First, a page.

CAPSTONE-1 was a randomized, double-blind, placebo-controlled study. Eligible adolescent outpatients (aged 12-17 years of age) were randomized in a ratio of 2:1 to a single dose of baloxavir 40/80 mg if less than/greater than or equal to 80 kg or placebo. The main outcomes were the time to alleviation of symptoms (TTAS), duration of infectious virus detection, and incidence of adverse events (AEs).
Among 117 adolescent patients, 90 (77%) comprised the intent-to-treat infected population (63 baloxavir and 27 placebo; 88.9% A(H3N2)). The median TTAS was 38.6 hours shorter (95% confidence interval: -2.6, 68.4) in the baloxavir group compared with placebo (median TTAS, 54.1 hours vs 92.7 hours, P = .0055). The median time to sustained cessation of infectious virus detection was 72.0 hours for baloxavir compared with 120.0 hours for placebo recipients (P < .0001). Treatment-emergent PA/I38X-substituted viruses were detected in 5 of the 51 (9.8%) baloxavir recipients. In the safety population (76 baloxavir and 41 placebo), AEs were less common in baloxavir than placebo recipients (17.1% vs 34.1%; P = .0421). In the baloxavir group, no AEs except for diarrhea were reported in 2 or more patients.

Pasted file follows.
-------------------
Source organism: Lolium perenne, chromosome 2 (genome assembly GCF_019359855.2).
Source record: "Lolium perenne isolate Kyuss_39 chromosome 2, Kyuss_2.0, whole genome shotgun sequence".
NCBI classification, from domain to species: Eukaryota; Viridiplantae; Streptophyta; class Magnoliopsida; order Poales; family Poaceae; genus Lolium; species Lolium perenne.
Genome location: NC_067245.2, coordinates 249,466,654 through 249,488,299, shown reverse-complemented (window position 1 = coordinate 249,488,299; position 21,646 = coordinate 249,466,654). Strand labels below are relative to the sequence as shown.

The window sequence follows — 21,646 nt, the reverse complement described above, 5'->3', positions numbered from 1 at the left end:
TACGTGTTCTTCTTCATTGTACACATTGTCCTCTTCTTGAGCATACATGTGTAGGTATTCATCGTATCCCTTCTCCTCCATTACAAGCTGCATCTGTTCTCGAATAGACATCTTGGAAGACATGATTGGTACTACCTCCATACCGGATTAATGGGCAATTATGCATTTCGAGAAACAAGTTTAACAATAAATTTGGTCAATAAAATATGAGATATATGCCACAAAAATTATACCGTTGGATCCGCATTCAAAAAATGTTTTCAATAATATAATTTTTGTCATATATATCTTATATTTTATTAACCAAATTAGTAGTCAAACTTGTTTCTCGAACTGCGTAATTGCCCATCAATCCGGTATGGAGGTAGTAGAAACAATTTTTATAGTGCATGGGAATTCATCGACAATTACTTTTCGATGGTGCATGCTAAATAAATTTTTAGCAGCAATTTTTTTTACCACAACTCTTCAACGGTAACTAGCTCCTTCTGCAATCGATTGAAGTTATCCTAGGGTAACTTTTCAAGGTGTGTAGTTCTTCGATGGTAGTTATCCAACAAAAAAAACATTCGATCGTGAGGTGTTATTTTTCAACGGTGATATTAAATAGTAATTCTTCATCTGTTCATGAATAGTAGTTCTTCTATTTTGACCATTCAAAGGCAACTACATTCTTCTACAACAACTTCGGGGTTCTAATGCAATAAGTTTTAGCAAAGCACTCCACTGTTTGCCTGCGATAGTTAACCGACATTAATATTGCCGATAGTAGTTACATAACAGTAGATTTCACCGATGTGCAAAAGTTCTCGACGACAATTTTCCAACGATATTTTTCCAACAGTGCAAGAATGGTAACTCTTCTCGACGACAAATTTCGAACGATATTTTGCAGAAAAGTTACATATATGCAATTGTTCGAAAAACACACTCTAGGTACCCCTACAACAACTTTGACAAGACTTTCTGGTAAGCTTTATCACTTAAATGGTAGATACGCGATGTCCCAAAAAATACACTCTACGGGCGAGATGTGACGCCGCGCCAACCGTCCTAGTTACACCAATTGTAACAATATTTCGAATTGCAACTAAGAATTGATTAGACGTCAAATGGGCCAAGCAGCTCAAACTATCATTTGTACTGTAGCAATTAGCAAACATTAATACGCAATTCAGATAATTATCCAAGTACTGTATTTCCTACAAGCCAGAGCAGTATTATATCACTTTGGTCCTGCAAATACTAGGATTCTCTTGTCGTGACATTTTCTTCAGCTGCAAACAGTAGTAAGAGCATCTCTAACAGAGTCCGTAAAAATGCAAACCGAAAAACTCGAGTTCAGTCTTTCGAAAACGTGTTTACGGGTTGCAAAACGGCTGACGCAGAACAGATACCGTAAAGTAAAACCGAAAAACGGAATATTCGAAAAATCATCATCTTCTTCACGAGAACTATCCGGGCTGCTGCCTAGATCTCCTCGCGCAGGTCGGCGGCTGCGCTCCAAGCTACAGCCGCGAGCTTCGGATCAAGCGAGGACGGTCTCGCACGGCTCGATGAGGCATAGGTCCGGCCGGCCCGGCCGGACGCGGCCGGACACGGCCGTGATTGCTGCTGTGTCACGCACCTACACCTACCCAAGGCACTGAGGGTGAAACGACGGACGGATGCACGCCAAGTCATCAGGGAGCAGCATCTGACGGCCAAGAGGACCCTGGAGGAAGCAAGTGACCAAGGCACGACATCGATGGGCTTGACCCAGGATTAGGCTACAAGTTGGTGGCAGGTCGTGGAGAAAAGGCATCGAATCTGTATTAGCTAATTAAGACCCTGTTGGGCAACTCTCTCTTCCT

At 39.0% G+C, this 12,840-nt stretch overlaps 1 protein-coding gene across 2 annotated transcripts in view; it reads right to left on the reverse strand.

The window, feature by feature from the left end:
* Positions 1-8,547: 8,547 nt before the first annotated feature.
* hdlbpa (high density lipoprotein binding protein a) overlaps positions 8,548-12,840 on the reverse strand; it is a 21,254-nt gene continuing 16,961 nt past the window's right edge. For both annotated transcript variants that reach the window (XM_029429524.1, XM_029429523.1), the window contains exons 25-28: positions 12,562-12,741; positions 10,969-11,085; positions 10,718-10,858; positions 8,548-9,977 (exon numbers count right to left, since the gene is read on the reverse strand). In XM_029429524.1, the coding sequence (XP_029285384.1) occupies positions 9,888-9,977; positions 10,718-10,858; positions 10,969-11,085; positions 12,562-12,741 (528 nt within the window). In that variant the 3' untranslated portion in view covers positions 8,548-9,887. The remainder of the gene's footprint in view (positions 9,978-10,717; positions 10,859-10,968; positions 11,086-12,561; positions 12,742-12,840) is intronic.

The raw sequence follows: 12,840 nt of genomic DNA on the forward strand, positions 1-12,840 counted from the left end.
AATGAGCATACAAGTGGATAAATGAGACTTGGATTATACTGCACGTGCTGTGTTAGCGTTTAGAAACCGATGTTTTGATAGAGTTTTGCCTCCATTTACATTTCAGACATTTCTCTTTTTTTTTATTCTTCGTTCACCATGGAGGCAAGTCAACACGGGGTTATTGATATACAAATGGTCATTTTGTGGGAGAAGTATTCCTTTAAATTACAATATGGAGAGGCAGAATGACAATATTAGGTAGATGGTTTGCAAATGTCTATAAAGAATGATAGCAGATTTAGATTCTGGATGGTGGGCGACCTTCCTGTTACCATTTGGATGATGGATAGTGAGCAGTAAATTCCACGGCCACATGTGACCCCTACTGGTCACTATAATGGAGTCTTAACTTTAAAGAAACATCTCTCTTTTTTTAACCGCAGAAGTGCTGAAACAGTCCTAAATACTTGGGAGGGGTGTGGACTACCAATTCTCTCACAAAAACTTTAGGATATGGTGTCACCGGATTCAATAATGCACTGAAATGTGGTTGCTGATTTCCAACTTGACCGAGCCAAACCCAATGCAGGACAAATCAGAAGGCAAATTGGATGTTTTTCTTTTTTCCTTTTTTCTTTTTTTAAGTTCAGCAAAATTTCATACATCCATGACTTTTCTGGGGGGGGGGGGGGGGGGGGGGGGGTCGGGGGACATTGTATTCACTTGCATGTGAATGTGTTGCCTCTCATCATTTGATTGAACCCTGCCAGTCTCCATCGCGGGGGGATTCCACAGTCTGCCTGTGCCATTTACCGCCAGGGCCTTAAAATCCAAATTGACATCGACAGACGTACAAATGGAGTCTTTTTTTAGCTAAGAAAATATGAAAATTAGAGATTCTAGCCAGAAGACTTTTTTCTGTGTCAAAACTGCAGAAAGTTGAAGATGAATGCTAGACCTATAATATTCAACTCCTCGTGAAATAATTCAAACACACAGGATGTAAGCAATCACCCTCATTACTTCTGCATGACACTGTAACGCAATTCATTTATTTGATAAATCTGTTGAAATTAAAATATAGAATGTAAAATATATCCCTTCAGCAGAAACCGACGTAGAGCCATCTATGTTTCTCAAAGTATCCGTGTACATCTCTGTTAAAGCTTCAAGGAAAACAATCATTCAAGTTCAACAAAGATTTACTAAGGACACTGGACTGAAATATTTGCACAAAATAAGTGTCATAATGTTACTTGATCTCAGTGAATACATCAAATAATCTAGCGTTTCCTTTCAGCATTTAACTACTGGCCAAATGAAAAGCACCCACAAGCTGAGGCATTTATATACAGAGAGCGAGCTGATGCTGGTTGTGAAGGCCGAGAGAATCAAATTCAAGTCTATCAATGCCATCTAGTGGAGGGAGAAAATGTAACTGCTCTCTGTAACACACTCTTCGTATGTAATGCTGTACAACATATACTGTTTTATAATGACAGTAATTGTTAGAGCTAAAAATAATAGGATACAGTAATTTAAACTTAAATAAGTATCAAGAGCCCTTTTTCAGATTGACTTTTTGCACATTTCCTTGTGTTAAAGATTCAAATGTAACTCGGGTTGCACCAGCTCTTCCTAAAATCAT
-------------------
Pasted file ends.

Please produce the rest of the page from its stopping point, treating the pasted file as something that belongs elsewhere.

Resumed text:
Baloxavir demonstrated clinical and virologic efficacy in the otherwise healthy adolescents with acute influenza compared with placebo. There were no safety concerns identified. These results were similar to the adult population in CAPSTONE-1 and support baloxavir as a treatment option in adolescents.
© The Author(s) 2020. Published by Oxford University Press on behalf of The Journal of the Pediatric Infectious Diseases Society.